Blue and Gold Illustrated

August 2020

Blue & Gold Illustrated: America's Foremost Authority on Notre Dame Football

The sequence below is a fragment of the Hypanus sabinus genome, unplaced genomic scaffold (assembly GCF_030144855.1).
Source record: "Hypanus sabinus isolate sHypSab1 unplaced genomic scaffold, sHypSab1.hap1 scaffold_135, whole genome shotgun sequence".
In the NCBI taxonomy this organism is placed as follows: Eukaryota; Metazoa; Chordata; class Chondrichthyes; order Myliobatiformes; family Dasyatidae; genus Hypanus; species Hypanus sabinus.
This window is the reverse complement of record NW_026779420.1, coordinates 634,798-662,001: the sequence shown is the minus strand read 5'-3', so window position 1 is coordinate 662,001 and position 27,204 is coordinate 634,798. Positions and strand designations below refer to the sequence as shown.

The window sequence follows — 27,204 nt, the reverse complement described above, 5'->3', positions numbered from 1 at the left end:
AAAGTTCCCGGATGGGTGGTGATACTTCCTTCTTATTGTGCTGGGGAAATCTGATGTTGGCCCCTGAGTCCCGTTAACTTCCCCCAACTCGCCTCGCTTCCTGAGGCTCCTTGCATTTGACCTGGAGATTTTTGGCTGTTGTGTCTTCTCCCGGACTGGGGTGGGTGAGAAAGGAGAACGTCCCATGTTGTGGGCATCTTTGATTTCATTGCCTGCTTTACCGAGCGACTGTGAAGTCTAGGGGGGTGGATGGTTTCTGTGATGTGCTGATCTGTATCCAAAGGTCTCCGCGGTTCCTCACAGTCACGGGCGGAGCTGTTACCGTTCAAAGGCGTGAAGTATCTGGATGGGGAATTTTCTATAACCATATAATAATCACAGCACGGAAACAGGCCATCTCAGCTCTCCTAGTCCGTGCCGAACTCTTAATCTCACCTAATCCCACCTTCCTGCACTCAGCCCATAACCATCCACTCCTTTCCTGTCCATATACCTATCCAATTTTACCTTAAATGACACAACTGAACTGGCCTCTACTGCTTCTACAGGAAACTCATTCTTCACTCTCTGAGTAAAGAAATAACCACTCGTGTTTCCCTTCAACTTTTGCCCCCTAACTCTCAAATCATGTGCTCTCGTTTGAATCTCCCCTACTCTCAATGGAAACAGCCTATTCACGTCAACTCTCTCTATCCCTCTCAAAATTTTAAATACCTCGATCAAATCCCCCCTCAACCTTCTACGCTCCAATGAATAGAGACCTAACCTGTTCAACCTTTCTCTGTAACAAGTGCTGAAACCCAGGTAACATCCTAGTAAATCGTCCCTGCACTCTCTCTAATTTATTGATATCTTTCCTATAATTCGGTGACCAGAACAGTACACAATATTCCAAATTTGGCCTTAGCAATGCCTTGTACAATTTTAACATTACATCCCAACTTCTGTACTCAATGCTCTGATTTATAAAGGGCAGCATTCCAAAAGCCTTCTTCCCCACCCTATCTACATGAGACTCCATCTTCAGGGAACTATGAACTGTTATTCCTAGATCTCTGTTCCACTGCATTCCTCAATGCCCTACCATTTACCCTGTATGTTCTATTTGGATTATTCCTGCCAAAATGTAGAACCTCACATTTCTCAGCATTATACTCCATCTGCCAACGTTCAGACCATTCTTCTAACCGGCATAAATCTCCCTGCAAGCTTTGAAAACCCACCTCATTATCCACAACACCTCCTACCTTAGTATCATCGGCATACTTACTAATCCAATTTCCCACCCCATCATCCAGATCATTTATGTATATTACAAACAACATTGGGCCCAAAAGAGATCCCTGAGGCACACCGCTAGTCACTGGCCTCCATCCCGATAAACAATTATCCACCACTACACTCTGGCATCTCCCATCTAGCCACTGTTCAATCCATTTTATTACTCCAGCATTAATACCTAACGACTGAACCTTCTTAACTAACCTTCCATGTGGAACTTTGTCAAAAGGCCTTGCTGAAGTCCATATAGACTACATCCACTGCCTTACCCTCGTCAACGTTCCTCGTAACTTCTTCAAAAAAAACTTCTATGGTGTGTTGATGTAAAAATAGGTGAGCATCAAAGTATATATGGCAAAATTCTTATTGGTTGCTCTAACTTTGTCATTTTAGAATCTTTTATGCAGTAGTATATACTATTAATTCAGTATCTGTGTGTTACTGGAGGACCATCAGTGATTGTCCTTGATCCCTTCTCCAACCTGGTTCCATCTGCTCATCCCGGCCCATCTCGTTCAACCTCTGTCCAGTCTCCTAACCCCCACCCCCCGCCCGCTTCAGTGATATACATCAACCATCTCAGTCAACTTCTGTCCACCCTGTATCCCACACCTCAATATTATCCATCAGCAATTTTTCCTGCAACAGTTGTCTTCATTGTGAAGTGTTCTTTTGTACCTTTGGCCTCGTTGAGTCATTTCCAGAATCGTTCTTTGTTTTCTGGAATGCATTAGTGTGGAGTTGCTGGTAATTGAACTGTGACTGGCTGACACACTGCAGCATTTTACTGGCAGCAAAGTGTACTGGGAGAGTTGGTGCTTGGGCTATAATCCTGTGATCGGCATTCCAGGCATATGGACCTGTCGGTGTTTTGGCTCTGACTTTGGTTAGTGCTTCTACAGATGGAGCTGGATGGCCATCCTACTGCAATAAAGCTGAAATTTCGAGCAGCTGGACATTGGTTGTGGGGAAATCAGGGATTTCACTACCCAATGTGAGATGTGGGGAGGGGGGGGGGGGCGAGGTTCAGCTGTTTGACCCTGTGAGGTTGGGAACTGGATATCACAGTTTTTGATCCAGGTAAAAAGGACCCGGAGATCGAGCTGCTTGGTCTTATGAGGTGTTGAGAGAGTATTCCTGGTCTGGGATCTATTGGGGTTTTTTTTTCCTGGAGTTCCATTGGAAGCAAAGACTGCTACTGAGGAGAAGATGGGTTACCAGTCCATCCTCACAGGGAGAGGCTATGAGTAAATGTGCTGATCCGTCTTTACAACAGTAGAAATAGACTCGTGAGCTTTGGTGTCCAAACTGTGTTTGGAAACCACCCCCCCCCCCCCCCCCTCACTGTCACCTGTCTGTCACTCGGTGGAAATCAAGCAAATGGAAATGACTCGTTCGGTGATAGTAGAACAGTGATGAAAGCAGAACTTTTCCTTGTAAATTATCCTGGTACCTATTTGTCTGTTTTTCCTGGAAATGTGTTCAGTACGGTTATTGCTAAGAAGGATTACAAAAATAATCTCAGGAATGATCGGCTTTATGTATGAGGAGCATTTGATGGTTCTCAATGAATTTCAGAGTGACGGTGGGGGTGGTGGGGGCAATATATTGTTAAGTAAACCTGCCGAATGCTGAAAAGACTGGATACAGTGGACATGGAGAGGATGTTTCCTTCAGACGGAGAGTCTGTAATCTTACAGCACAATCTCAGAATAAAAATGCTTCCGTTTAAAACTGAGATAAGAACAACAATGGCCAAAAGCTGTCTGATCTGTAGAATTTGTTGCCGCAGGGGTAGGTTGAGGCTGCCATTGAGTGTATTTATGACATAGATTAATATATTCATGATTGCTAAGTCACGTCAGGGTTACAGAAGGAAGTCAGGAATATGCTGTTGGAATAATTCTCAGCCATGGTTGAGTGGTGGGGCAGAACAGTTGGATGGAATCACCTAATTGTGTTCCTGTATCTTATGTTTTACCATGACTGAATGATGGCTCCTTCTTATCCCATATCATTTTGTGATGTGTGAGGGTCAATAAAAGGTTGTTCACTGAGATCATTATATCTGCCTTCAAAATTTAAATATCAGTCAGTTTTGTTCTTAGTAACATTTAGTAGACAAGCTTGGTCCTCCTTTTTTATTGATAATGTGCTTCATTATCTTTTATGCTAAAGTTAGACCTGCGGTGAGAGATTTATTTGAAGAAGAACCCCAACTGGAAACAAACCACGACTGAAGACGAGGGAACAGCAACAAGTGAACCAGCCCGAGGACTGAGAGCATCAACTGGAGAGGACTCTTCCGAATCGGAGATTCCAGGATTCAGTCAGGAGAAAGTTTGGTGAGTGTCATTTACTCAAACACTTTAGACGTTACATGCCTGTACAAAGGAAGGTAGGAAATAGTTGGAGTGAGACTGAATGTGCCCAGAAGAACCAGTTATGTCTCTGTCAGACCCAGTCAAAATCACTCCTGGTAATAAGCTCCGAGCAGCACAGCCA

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30 AUGUST 2020 BLUE & GOLD ILLUSTRATED But Notre Dame head coach Brian Kelly and offensive line coach Jeff Quinn knew what they had in Patter- son, and realized they couldn't wait to give him a starting shot — even if tackle was the only position Patter- son had ever played before college. "That's the one thing Coach Quinn talks a lot about, he wants the five best guys on the field," Patterson explained in an interview late last season. "So if all five guys are tackles [out of high school], then two have to play guard and one has to play center. That is kind of his philosophy behind it." The idea of switching positions was presented to Patterson by the Irish coaches when the players re- turned to campus in January 2019 after winter break. Patterson stood little or no chance of dethroning ju- nior Robert Hainsey or senior Liam Eichenberg at either of the tackle spots, so why not give center a try? "I was perfectly fine with it," Pat- terson recalled. "Whatever it takes to help the team win is what was going through my mind at the time. It was really a smooth transition as well." Indeed it was. Patterson made the move to center look easy, securing the starting spot during the 2019 spring season and never looking back while he gradu- ally evolved into one of the best in the country at his new position. The athletic, 6-5, 300-pound Pat- terson started all 13 games. He didn't allow a sack and gave up only two quarterback hits in 854 snaps in 2019. Pro Football Focus, an analytics outlet that tracks every snap for every college player, rated Patterson as the No. 30 returning offensive lineman in the country for the 2020 season. "There wasn't a single game where [Patterson] allowed multiple pres- sures, and he ended up surrender- ing the seventh-lowest pressure rate among centers returning in 2020," PFF noted. Even with all the accolades, Pat- terson graded out his first season as a full-time starting center with mixed reviews. "I felt I did good at times. And at times, I felt I wasn't as consistent," Patterson admitted. "That's defi- nitely the biggest thing going into [2020] is just being more consistent." That said, Patterson — a standout player at Mission Viejo (Calif.) High near Los Angeles — explained that the transition from tackle to center went smoother than expected. "My athleticism, I feel like I can move pretty well laterally," he said of the strengths that made him such a quick study at center. "I think that's the biggest thing that served me well so far." When asked about his prime ad- justments last season after the posi- tion switch, Patterson said that learn- ing the shotgun snap came first, "but perfecting that was just about repeti- tion." Up next was becoming com- fortable with a different speed and style playing in the middle instead of on the edge. "You're in contact a lot faster at cen- ter instead of tackle," Patterson ex- plained. "Even in pass setting, you're going to be met with contact right away, so that was the biggest thing. "The first couple of days it felt a little fast but afterward, when you understand everything that is going on, the game slows down, so that was huge." ✦ MAKING IT LOOK EASY Jarrett Patterson adjusted nicely after moving from tackle to center Notre Dame The 'Perfect Fit' Jarrett Patterson found himself in a unique situation in January 2018 when he visited Notre Dame's campus as a recruit from Mission Viejo (Calif.) High during the two weeks between the departure of standout Irish offensive line coach Harry Hiestand and the hiring of Jeff Quinn to fill the vacancy. But even with no position coach to meet with during his visit, Patterson still became sold on Notre Dame and eventually offered his pledge in early February, about two weeks after Quinn was hired. "It just felt right," Patterson recalled of his visit. "Coach Quinn wasn't hired yet but just being around the guys really did it for me and just kind of sold the school." Patterson — who initially committed to Arizona State after his junior season — saw his recruiting stock rise drastically as a senior. Couple that attention boost with some coaching turmoil at Arizona State, and Patterson had a change of heart, in no small part because of Quinn. "My parents really enjoyed [Quinn] during the recruiting process, which was obviously huge," said Patterson, who actually became the first ever offensive lineman to commit to Quinn at Notre Dame. "He just came off as someone who was really caring. "He's someone you go to, and you just sit in his office and he doesn't feel like a football coach. He just seems like a regular person to talk to. That was one of the biggest things for me." — Todd D. Burlage Patterson, who is Pro Football Focus' No. 30 returning offensive lineman in the country, didn't allow a sack and gave up only two quarterback hits in 854 snaps in 2019. PHOTO BY JAMES GILBERT BY TODD D. BURLAGE W ith only three career games under his belt at offensive tackle for Notre Dame as a freshman backup in 2018, Jarrett Patterson appeared to be the odd man out — surrounded by four returning starters on the Fighting Irish line — heading into last season. Then, suddenly, he became the center of attention. Although he never played the center position, he was asked to take the place of departed three-year starter Sam Mustipher. The fact that Mustipher was one of the best for the Irish at that posi- tion during the past decade and served as a captain didn't allay Patterson's nerves or flatten his learning curve.

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